General comparisons

There are pros and cons to each of the testing options which make them more appropriate for some situations than others.

RATs and PCR tests can be compared by:

  • Accuracy – PCRs are more accurate than RAT results. A list of the approved brands of RATs and each product’s accuracy can be found here
  • Speed – RATs offer a quick result within half an hour, PCR results can take hours or even days
  • Availability – RATs are supposed to be available from a variety of stores, depending on demand, PCRs are also subject to demand and people may get turned away from testing sites if too many are waiting for a test
  • Testing location – RATs can be taken anywhere, including at your own home, but PCRs must be done at a testing clinic
  • Administration – PCRs are done by a health professional with training in how to administer the test, whereas RATs you can do yourself or with help from adult family members of children who need a test
  • Cost – PCRs should always be free if provided at a testing clinic, but RATs are only free in some circumstances; if you are a designated close contact of a confirmed case your State or Territory Government will give you enough free tests for your isolation period, if you have a Commonwealth concession card you can access 10 free tests over three months and if you have National Disability Insurance Scheme (NDIS) funding you can use it to pay for tests. The price of RATs can vary widely depending on where you buy them from and the demand for them at the time.
  • Medical recommendations – some people may be recommended by their doctor to only have a PCR test and not use RATs, including people with immunodeficiency, people with end stage renal failure and people receiving immunosuppressive therapy or dialysis


RATs are not accessible to people who are blind and may be inaccessible to people with visual impairments because they rely on visual notifications of the test result.

If you need to take a RAT as a person with visual impairment you may be able to have someone else in your household help you take the test and have them read the result. However, you still need to be careful not to spread COVID-19 to others around you if there’s a chance you have contracted the virus.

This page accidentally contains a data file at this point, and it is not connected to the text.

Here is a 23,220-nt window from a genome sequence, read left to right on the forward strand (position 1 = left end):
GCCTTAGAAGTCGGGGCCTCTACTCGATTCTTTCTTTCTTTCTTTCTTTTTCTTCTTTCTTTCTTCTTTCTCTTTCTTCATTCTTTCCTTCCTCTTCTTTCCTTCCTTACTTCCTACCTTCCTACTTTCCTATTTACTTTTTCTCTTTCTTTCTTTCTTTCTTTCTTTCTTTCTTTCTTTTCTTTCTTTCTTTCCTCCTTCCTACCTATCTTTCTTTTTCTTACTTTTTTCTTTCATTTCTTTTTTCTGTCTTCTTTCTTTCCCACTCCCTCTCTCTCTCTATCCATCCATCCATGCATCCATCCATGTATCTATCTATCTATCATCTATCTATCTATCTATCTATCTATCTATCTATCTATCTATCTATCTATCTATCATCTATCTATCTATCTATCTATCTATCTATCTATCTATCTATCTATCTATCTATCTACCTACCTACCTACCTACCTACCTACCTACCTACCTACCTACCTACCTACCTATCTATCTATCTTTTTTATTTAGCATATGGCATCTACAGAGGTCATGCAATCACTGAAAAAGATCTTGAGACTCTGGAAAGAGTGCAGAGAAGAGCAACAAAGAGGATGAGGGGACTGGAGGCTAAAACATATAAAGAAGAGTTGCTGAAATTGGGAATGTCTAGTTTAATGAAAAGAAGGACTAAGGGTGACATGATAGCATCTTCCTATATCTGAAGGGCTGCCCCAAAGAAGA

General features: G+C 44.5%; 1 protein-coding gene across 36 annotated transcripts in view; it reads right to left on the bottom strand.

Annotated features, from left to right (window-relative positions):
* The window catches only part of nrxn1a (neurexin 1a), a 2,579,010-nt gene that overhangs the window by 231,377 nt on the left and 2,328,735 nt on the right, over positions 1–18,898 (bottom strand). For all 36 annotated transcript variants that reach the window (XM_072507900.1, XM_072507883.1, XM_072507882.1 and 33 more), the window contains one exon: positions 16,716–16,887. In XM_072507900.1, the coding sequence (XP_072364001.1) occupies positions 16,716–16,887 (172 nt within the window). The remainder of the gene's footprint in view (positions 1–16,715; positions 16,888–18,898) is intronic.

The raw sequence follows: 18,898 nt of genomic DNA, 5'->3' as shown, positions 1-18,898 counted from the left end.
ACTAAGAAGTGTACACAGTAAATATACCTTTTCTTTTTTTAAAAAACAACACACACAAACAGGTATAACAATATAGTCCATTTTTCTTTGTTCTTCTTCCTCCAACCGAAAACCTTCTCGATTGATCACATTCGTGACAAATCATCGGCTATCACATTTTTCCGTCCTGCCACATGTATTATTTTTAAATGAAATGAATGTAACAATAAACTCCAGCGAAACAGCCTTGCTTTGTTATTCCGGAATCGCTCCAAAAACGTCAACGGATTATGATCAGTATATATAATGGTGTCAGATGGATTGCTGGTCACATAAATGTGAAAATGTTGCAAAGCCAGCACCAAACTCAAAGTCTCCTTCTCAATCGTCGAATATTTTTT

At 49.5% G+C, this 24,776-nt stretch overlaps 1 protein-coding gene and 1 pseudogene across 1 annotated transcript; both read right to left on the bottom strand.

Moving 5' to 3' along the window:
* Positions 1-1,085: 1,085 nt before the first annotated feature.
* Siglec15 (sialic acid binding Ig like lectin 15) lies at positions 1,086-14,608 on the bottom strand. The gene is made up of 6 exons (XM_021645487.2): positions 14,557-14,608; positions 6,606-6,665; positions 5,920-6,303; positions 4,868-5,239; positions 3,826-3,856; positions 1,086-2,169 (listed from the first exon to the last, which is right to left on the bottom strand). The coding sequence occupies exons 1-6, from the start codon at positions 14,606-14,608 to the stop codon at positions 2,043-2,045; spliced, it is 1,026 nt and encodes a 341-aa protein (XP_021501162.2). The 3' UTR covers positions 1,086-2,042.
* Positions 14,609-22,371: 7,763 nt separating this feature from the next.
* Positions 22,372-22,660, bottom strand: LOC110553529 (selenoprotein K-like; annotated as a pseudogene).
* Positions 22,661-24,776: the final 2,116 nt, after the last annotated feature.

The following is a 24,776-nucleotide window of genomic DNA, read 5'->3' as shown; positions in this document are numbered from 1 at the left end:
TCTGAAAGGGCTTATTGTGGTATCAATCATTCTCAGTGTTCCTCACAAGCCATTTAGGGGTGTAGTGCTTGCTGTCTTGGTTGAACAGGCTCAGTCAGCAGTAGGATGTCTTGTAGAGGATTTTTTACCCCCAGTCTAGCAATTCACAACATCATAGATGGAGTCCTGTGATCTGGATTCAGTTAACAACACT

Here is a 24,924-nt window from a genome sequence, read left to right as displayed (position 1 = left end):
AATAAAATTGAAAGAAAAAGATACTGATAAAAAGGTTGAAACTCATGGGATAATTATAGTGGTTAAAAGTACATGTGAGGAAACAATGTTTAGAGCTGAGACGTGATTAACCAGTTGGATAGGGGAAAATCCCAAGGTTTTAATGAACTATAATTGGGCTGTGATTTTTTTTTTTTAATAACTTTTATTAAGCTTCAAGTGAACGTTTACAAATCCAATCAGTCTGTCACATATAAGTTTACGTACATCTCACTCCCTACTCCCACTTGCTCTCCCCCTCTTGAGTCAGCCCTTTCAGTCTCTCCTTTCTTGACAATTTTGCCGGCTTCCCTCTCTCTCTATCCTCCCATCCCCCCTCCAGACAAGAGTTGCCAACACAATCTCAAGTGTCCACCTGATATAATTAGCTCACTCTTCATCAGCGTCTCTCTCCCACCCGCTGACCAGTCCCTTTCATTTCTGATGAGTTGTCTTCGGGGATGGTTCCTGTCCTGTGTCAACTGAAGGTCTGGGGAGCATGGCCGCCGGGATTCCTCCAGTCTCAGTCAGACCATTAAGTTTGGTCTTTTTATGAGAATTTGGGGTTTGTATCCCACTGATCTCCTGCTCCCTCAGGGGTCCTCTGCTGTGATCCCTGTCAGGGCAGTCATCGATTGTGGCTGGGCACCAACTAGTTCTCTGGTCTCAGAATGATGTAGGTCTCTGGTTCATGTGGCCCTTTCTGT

On the other hand, PCR tests are done at centres where staff use Personal Protective Equipment (PPE) when they administer the test for you. The test results are sent by text message, which should be readable with your assistive technology.

PCR testing clinics may not be accessible for people with physical disability, depending on where the clinic is set up. Not all testing clinic buildings have wheelchair access and if you have a modified car which allows you to travel in your wheelchair you may not be able to get tested at a drive through either, if staff can’t test you through a car window.

If you are Deaf or hard of hearing and need instructions about testing interpreted then PCR tests may not be accessible for you, although some centres may have written explanations of the testing process.

Planning ahead

It’s a good idea to have a few RATs in the cupboard, if you can find them in a store, in case you need them. This way you don’t have to go on a treasure hunt to find one when you do need to test at home.

To plan ahead in the case that you need to get a PCR test you can find the nearest testing centre to your home which is specifically accessible to you. Also think about how you will get to the testing centre in the event you need the test and if you will need someone to drive you, how you will keep them and yourself safe if you have been exposed to COVID-19.

Have you got any tips on accessible COVID-19 testing? Tell us in the comments below.

Related content:
Preparing to isolate at home due to COVID-19
Coping with extended self-isolation due to COVID-19
Supports available to protect you from COVID-19